Sweden is not yet a European powerhouse for LegalTech. Yet the country can already lay claim to fostering one of LegalTech’s most ardent proponents: Fredrik Svärd.
A LegalTech fan first and foremost, Svärd is barging his way into the consciousness of the LegalTech scene in Europe because, well, he just really likes LegalTech.
Sometimes it’s as simple and as pure as that.
Fredrik Svärd, a trained lawyer specialised in IT law, is the Secretary General of the Swedish Data Protection Forum – which recently organised the biggest privacy and tech conference in the Nordics. Yet it’s his multiple extra-curricular hobbies which really catch the eye.
He is the founder of Legaltech.se, which looks at international as well as local trends in LegalTech and brings them to the attention of the Swedish Legal industry; a LegalTech podcast titled “I, Lawyer”, and the Swedish Legal Innovation Awards. And if that wasn’t enough to keep him busy in his spare time, he’s got two legal-focused books in the pipeline as well.
“I have always been interested in tech and when I noticed the trend of LegalTech coming in when I was working as a journalist covering the legal industry, I wanted to somehow be a part of this important movement,” Fredrik explained to Legal Geek.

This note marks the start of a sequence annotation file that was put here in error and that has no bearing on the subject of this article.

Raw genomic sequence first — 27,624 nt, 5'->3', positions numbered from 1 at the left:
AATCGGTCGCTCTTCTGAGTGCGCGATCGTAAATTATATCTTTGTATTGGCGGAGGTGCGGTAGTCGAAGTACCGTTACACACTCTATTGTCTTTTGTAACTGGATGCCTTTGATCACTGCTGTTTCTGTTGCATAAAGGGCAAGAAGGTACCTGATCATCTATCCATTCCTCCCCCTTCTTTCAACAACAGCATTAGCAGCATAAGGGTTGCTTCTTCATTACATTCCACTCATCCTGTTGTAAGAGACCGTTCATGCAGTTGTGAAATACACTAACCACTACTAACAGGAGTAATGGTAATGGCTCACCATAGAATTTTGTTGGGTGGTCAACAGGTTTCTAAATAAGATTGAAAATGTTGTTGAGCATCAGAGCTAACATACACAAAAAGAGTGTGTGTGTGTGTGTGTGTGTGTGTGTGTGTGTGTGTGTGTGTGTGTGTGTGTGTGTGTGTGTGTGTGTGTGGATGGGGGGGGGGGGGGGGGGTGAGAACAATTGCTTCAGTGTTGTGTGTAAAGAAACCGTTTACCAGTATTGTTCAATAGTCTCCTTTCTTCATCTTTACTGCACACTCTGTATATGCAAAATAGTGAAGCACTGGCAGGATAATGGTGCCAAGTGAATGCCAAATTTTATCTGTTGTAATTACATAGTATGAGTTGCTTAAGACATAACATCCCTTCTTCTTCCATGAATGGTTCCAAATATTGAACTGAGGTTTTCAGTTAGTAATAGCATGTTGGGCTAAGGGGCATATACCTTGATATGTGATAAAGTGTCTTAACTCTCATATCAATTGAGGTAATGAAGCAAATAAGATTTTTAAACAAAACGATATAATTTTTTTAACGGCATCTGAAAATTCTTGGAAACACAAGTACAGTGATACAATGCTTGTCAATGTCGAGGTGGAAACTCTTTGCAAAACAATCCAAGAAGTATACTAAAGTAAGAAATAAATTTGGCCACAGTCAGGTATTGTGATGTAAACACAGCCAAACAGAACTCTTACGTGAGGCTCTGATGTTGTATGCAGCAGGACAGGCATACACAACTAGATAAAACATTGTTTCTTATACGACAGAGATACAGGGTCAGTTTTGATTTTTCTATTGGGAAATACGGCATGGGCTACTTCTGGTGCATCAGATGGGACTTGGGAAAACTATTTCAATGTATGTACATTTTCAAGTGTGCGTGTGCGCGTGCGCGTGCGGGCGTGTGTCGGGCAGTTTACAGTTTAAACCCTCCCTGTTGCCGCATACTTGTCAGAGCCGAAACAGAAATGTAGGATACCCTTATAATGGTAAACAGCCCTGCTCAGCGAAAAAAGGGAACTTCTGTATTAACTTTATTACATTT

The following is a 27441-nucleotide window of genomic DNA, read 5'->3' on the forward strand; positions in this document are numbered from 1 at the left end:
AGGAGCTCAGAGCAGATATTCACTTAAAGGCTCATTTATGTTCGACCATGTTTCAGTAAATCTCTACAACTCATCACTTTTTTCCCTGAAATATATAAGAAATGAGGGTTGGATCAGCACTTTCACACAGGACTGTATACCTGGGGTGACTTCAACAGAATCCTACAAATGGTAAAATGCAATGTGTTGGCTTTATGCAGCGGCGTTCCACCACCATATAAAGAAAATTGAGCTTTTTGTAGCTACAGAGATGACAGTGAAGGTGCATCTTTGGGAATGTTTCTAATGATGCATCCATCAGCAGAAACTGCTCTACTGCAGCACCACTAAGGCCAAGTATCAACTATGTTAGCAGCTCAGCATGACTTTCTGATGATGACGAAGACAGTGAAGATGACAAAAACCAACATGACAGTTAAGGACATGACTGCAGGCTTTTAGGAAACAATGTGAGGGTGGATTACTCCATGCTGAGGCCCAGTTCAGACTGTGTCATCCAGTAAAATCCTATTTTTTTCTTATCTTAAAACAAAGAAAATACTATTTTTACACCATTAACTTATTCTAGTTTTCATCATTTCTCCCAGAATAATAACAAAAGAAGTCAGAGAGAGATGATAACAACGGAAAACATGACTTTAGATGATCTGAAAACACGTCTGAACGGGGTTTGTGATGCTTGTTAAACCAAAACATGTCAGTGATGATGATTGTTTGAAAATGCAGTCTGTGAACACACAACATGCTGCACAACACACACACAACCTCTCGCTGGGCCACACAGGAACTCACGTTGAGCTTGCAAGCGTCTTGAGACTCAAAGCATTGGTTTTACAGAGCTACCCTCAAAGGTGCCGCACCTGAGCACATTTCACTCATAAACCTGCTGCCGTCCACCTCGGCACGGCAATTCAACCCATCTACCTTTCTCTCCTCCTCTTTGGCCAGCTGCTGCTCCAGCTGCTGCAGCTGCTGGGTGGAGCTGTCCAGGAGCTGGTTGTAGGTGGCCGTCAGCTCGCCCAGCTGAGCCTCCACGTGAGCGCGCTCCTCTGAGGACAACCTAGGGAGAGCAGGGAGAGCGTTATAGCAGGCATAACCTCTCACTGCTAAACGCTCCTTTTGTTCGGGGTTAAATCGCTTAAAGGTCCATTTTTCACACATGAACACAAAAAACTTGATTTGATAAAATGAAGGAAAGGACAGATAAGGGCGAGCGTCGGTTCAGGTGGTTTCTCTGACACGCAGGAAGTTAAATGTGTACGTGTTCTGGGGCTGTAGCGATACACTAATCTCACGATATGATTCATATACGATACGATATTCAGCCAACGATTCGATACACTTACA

“I needed an outlet for this passion that was developing. The legal system is dysfunctional and I believe LegalTech can be of great value not only to lawyers and buyers of legal services but to society as a whole. If I can help grow the movement, great, but more than anything I just wanted to be involved. The Swedish legal publications weren’t aware or interested at the time, so, much like Richard Tromans, I started my own platform.”
But just being involved has been no easy task for Svärd who believes that Sweden is very much an outpost in the LegalTech community where there is little impetus for innovation.
He puts this down to Sweden having escaped relatively unscathed from the economic downturn of nine years ago combined with a consensus that there isn’t an access to justice problem in the country.
As Svärd says “these factors mean that pressure is not coming from clients to their law firms to make changes that can bring costs down and save people time. That’s why change isn’t coming quickly. Being a small country with a small language doesn’t help either – but that doesn’t explain why countries such as Norway, Estonia and the Netherlands are ahead of us in certain areas.”
But Svärd does positively concede that the tanker is gradually turning, pointing to the increased interest which the Swedish Innovation Awards is starting to receive.
“In the first year of our awards we had about 10 candidates. People said we wouldn’t be able to do this annually because the same 10 companies would be winning every year. But I am getting more and more requests to be involved and this year we have named more than 20 candidates.
“Also in the last year between 5-10 law firms have started using artificial intelligence such as iManage/RAVN, Luminance and Kira Systems. And if other firms are not using these platforms, they are at least aware of them.”